When we live with pain on a daily basis, we often wonder if a new pain is something we should be concerned about. It can be particularly difficult to tell if you have a condition like fibromyalgia, where the pain typically moves around from day to day. Right or wrong, most of us wait to see if the pain gets worse before getting it checked out. But when it's chest pain, we naturally wonder if we could be having a heart attack. Heart Attack Symptoms So how do we know when chest pain is something to worry about? Following are signs that can indicate a possible heart attack: • Uncomfortable pain, pressure, squeezing or fullness in the center of the chest that lasts more than a few minutes. • Discomfort that spreads to other areas of the upper body including the back, neck, jaw, stomach, shoulders, or one or both arms. • Shortness of breath. • Sweating, anxiety, nausea, or lightheadedness. • A feel...
"Flying isn't fun anymore," my brother-in-law frequently proclaims along with other travelers tired of security checks and crowded seats. I certainly agreed with him while I sat on full plane in New Hampshire for an hour waiting for clearance on my way home from visiting our children and new grandbaby. Flying definitely isn't fun anymore for me because I have lymphedema .
No one explained it to me at the time, but I was at double risk for this condition that causes swelling because I had 24 lymph nodes removed when I had my mastectomy , and I had extensive radiation to my chest and lymph nodes. Sure enough about a year after my cancer treatment ended, one day I noticed that all the creases in my right wrist were gone. Wow! Did I gain weight that fast? Nope, the creases were still there on the left wrist. The surgeon prescribed a compression sleeve to control the swelling.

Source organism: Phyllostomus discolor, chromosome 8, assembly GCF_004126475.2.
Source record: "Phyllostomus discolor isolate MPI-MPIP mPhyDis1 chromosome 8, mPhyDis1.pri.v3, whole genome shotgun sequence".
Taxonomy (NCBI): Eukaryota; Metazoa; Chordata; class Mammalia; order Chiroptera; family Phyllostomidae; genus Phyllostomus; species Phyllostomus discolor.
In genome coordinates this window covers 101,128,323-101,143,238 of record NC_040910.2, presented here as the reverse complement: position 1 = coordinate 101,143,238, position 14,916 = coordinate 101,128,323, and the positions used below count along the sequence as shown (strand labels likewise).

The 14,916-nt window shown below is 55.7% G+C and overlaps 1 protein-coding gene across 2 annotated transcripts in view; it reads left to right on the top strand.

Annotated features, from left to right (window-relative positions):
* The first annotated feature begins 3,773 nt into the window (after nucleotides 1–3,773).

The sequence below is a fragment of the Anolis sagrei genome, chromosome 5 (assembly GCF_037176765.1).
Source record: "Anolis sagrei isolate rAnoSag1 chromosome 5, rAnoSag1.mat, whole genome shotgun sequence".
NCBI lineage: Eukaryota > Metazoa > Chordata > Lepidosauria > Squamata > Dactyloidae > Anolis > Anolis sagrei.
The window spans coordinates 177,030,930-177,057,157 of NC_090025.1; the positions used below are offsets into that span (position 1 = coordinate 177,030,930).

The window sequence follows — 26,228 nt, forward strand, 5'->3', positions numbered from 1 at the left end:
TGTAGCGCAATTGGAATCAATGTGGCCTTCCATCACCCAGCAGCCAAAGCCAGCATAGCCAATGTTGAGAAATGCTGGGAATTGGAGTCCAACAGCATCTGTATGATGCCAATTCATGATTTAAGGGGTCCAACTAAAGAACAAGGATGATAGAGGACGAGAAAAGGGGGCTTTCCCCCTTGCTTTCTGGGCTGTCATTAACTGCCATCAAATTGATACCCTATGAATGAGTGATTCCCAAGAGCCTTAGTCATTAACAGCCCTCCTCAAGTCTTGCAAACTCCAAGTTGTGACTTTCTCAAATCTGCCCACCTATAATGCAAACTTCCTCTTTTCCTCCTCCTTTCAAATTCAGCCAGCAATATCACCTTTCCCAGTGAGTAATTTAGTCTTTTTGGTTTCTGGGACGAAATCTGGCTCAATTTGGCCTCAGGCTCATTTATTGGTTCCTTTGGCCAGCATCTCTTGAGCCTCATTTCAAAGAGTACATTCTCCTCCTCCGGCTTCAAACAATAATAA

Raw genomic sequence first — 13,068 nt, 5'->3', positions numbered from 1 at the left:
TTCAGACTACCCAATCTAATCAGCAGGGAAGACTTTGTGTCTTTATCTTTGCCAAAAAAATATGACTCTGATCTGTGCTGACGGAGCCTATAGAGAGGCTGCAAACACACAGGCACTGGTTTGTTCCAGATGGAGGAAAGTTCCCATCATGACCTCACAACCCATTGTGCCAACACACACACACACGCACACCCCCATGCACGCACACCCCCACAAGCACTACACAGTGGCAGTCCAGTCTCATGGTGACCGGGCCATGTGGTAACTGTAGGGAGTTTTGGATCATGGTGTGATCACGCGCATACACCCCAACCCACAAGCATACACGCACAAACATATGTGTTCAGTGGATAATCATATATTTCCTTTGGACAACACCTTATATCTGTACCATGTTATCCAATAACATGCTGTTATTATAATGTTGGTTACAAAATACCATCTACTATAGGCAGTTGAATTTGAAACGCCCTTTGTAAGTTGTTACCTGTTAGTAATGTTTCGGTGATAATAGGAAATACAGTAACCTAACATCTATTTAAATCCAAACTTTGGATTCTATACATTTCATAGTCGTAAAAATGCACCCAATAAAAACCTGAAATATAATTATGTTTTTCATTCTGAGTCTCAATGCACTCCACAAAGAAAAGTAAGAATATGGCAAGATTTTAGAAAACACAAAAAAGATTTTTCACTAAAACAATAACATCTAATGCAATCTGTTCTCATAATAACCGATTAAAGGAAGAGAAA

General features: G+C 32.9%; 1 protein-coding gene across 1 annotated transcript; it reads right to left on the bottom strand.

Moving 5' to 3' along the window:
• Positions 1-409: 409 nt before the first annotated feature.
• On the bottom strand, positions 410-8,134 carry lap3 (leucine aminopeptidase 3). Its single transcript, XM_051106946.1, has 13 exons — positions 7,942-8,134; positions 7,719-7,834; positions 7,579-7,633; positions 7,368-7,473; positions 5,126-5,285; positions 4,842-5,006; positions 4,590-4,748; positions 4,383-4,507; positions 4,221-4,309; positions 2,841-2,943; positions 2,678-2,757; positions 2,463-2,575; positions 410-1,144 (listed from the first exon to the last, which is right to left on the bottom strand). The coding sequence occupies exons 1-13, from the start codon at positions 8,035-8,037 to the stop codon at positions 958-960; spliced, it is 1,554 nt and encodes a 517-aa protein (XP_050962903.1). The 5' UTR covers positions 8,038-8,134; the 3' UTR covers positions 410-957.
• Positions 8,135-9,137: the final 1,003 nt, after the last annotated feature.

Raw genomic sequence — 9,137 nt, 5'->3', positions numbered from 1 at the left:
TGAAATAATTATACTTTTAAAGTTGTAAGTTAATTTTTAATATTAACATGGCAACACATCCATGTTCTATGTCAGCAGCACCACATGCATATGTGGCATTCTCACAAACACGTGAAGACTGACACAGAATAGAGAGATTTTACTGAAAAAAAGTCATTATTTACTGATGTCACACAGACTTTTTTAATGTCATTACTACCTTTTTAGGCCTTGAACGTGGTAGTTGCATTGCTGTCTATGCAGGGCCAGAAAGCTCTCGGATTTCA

The sleeve was uncomfortable and didn't help much, but I did get a little better. The next time I saw ...
Local treatments such as surgery and radiation therapy are given to treat the invasive ductal carcinoma itself and any nearby areas that may be affected by cancer, such as the chest and lymph nodes.
People with invasive ductal carcinoma need surgery not only to remove the breast tumor itself, but also to confirm whether or not cancer is in the lymph nodes. You will work with your doctor to determine what type of surgery is right for you, based on the stage and grade of the cancer and other factors specific to your situation.
In most cases, surgery is the first treatment for invasive ductal carcinoma. However, if the tumor is large or the cancer has spread to many lymph nodes or other parts of the body, treatments such as chemotherapy or hormonal therapy may be given first to shrink the cancer.
Possible surgical procedures include the following:
Lumpectomy : The surgeon removes only the tumor (the “lump”) and some of the normal tissue that surrounds it. Sometimes, axillary (un...
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